- Format: Paperback
- ISBN: 978-0-7190-7047-1
- Pages: 384
- Publisher: Manchester University Press
- Price: £18.99
- Published Date: July 2006
- BIC Category: POLITICAL SCIENCE / World / European, Northern Europe, Scandinavia, Society & social sciences / Political structures: democracy, Politics, Political structures: democracy, POLITICAL SCIENCE / Political Ideologies / Democracy
- Series: Politics Today
This book is about the distinctive features of Scandinavian democracy, the state of Scandinavian democracy and the classification of the Scandinavian democracies. It breaks new ground in challenging the established status of the Scandinavian countries as 'consensus model democracies'.
The book poses three main questions. First, what are the distinctive features of the five Scandinavian political systems when compared with the Westminster model of democracy? Next, how well does the evidence from recent commissions suggest that Scandinavian democracy is working in practice? Finally, is Scandinavian democracy consensual, majoritarian or mixed? The nature of legislative-executive relations is explored, with a particular focus on the role of the parliamentary opposition and its involvement in policy-making. The central conclusion is that all the Nordic states are majoritarian democracies, albeit with varying amounts of consensual legislative behaviour.
1. Analysing the Nordic region: a block of distinctive consensus model democracies?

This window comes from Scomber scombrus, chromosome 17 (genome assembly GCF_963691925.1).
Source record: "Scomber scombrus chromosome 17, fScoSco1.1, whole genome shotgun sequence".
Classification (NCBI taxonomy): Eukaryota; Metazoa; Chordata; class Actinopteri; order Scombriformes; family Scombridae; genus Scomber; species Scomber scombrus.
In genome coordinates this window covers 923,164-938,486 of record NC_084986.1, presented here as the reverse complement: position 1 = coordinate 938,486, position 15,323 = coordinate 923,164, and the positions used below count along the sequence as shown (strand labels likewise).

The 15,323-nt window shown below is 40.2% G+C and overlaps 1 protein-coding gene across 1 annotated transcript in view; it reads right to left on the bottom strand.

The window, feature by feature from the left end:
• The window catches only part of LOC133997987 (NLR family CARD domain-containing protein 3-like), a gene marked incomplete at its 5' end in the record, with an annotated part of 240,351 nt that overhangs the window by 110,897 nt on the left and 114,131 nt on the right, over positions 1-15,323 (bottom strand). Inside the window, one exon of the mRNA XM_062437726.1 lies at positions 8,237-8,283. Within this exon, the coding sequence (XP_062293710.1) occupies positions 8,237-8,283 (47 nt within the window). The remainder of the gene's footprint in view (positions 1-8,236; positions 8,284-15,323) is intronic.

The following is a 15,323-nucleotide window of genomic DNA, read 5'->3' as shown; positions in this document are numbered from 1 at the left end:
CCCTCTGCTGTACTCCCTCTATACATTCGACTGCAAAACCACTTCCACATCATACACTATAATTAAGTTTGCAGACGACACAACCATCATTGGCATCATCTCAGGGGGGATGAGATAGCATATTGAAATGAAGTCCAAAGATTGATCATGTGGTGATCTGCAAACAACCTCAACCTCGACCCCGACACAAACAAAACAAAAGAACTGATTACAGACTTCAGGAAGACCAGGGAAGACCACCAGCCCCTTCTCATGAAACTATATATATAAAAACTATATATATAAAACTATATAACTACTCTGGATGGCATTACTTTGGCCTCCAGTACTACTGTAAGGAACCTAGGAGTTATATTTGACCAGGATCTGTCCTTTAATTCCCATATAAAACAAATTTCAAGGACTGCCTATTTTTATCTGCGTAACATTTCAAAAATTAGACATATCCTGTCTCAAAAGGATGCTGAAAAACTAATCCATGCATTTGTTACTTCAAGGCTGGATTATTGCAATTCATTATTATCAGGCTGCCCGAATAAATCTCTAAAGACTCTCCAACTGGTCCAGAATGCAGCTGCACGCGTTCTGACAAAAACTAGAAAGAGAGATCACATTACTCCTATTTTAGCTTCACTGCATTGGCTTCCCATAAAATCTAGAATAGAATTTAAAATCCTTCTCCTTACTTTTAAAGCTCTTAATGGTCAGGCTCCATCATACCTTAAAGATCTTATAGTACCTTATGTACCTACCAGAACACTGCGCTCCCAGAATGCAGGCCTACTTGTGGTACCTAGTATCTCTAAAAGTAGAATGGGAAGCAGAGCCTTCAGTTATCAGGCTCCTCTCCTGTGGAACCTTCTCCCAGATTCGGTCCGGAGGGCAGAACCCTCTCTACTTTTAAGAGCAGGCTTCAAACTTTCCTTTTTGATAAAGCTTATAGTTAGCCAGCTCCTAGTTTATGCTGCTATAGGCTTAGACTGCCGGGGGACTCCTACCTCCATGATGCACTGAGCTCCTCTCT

2. Preferential list voting systems in Denmark, Finland and Sweden: a challenge to the party democracy model?
3. The Scandinavian party system(s) since 1970: less unidimensional and less distinctive?
4. The strength of social democracy on mainland Scandinavia: continued dominance or incipient decomposition?
5. The diversity of coalition types and the frequency of minority governments: a distinctively Scandinavian form of parliamentarism?
6. Corporatist interest group systems: (still) a distinctive Scandinavian trait?
7. A common denominator between Westminster and the Nordic region? The growing importance of the office of Prime Minister
8. The state of Scandinavian democracy: democracy "in a state"?
9. Analysing parliamentary opposition parties: both policy actors and policy arenas?
10. Policy-making in the Finnish and Swedish opposition parties
11. The 2003 midsummer bomb and the centre party's 'decisive action strategy' A case of office-seeking with a capital 'O'
12. Minority government, shifting majorities and multilateral opposition: Sweden in the new millennium
Conclusion. Democracy in Scandinavia: consensual, majoritarian or mixed?
David Arter holds the First Chair of Politics at the University of Aberdeen